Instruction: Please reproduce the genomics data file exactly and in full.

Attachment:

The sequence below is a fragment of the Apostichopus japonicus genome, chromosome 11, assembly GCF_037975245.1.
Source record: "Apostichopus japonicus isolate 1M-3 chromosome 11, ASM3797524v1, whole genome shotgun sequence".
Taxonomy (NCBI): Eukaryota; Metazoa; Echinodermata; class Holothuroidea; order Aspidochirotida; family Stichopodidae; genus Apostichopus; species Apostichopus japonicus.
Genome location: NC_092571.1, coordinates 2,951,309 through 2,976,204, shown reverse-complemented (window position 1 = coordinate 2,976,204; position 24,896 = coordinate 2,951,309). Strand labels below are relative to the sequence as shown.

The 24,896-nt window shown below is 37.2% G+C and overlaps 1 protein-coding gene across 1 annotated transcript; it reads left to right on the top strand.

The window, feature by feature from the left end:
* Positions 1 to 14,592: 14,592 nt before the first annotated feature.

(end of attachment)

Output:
The sequence below is a fragment of the Apostichopus japonicus genome, chromosome 11, assembly GCF_037975245.1.
Source record: "Apostichopus japonicus isolate 1M-3 chromosome 11, ASM3797524v1, whole genome shotgun sequence".
Taxonomy (NCBI): Eukaryota; Metazoa; Echinodermata; class Holothuroidea; order Aspidochirotida; family Stichopodidae; genus Apostichopus; species Apostichopus japonicus.
Genome location: NC_092571.1, coordinates 2,951,309 through 2,976,204, shown reverse-complemented (window position 1 = coordinate 2,976,204; position 24,896 = coordinate 2,951,309). Strand labels below are relative to the sequence as shown.

The 24,896-nt window shown below is 37.2% G+C and overlaps 1 protein-coding gene across 1 annotated transcript; it reads left to right on the top strand.

The window, feature by feature from the left end:
* Positions 1 to 14,592: 14,592 nt before the first annotated feature.